This may seem counterintuitive but reassurances tend to be counterproductive.  There is something to worry about, food is everywhere!  Furthermore they are concerned that it won’t be ok.  Rather than deny their feelings, hear out their fears and make a plan for how to deal with them.

 

Develop Problem Solving skills

Help young children take STEPs to solve the problem.  Teach them to

  • Say the problem – Children have to be able to identify the difficulty they are having.
  • Think of solutions – Let them brainstorm.  No solution is too silly.
  • Explore consequences – Here is where you talk about the pros and cons of each solution.
  • Pick a solution – Finally you pick the solutions that seems the best, evaluate the outcome and repeat the process as necessary.

Going through the problem solving process can give children a sense of control of their surroundings and their ability to impact their environment.   You can also use problem solving strategies to work out your plans ahead of time with other caregivers and the school so that problems can be avoided or handled in a planned out manner.

 

Food Avoidance

Some children manage their food allergies by avoiding food, even foods they are not allergic to.  Obviously, with a reduced variety of available food you don’t want child to decrease their options unnecessarily.  You also don’t want them scared of any situation where they encounter food.  There are several techniques that can help:

  • Consider your reaction to foods and food situations.  Are you inadvertently communicating to you child that you are scared, anxious or nervous?  They will follow your lead.  Make your plan for handling food and food situations and follow it confidently.
  • Practice relaxations skills like deep breathing, a guided body scan, or yoga
  • Educate and challenge excessive worry.  These are thoughts that can undermine the child’s ability to bravely and confidently execute the solutions to the problems they are worried about.  Challenge does not mean disregard or dismiss but rather looking at them closely together and considering if they are really true or helpful.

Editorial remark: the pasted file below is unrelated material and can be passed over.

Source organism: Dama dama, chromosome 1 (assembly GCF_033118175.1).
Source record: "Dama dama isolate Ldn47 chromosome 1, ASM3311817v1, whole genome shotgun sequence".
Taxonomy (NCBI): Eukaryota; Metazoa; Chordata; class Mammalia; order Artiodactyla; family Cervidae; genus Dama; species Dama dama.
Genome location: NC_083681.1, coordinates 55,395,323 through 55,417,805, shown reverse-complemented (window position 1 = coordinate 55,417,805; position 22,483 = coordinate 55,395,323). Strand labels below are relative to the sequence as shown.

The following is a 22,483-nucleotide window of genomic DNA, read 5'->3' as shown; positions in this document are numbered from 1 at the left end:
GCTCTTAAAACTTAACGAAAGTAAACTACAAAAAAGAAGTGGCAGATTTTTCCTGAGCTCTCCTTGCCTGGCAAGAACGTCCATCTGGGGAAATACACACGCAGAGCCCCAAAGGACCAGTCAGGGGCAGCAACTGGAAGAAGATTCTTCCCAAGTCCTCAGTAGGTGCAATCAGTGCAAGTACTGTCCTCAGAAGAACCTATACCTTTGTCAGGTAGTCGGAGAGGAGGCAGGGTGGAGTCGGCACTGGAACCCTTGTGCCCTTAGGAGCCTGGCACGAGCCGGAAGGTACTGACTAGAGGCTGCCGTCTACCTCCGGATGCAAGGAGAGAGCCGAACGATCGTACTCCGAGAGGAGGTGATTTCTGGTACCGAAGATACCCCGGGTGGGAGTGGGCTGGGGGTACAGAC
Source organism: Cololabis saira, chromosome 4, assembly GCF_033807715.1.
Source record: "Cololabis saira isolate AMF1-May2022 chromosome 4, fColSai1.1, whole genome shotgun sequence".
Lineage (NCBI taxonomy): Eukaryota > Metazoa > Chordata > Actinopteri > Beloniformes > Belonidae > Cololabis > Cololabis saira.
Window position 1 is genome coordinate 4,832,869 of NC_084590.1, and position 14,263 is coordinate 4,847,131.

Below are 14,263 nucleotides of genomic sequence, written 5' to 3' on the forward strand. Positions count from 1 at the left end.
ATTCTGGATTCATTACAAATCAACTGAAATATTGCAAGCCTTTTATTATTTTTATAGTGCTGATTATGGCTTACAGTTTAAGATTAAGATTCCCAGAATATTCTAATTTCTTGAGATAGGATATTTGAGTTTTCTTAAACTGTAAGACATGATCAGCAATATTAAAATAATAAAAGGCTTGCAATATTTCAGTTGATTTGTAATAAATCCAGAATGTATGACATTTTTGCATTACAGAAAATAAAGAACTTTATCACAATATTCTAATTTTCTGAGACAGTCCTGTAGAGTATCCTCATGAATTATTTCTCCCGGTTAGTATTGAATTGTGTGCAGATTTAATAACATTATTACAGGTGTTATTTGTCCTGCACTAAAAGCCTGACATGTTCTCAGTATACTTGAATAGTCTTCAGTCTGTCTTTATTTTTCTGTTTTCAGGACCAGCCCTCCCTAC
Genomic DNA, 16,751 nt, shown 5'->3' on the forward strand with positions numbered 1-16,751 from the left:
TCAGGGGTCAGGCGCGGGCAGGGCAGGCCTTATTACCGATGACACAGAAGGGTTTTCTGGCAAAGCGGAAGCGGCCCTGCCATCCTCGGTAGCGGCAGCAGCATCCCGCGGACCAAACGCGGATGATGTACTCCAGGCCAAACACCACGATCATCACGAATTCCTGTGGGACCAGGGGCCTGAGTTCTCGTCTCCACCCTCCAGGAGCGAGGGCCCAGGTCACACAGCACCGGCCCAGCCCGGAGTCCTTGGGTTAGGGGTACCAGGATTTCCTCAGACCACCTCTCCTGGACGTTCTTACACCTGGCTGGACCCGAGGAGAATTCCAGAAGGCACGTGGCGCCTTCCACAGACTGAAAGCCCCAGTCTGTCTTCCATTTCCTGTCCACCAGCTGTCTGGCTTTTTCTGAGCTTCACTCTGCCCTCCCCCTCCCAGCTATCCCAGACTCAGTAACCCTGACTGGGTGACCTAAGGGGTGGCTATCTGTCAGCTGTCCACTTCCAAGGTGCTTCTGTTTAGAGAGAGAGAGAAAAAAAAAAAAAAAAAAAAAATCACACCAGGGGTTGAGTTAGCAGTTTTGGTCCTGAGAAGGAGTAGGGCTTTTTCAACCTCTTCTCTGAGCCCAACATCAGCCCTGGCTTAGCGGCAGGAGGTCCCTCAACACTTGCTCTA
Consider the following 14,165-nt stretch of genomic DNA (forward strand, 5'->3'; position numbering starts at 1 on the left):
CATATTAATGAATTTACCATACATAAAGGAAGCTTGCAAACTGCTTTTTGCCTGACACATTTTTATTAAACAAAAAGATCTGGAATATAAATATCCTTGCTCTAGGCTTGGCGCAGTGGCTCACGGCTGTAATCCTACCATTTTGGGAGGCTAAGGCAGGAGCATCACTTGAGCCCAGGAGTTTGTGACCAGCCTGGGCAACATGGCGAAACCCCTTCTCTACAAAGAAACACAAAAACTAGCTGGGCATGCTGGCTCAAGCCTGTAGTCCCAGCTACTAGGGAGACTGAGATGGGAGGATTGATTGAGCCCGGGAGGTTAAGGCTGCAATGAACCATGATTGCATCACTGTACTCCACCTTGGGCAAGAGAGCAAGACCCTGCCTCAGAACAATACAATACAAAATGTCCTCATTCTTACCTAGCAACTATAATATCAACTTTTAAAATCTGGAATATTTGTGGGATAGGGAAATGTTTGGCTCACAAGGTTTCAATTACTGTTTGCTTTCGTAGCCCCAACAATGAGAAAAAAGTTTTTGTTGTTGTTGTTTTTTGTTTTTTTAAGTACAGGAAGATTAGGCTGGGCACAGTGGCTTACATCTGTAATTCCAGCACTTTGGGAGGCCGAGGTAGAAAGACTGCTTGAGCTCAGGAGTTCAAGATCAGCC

• Face fears.  Make a plan from easiest to the hardest situations to conquer.
  • Professional help may be needed if the food avoidance has crossed into a food phobia.

 

Let them be in control (when they can)

Many times anxiety feels like you are not in control.  Give your child opportunities to have control and calm concerns.   Maybe your child can’t have the same thing as everyone else at the birthday party but they can be in control of what they do get  “Will you be taking a dairy-free donut or a dairy-free cupcake?  Should I use yellow icing, red icing, or make the cupcake look like pikachu?”  

Anxiety is a normal part of life.  Children with food allergies may experience an additional layer of anxiety due to the ever present nature of food.  Be sure to educate your child and their siblings on safety without letting it define their lives. Allow your child to have open and honest conversations with you about their allergy. By educating your child on their allergy and how to control it, it is less likely to cause fear and anxiety. You can also try employing different techniques to calm your child’s mind, such as mediation and yoga. Let your child know that everything will be okay, because whatever problems do arise, you will handle them together. Communication and education are key to dealing with your child’s food allergy in a healthy and effective way.

 

Check out the whole Food Allergies and Anxiety series:

Part 1: What does anxiety look like?

Part 3: Helping Teens

Part 4: 8 Tips to Become a Less Stressed Food Allergy Parent

 

Learn more about our Food Allergy Services

Contact us for a free phone consultation.

(908) 242-3634 or Connect Now

Brave Minds Psychological Services helps children, teens and families overcome severe anxiety, stress, and painful experiences.  We specialize in developing brave minded youth that can move forward despite fears and significant challenges.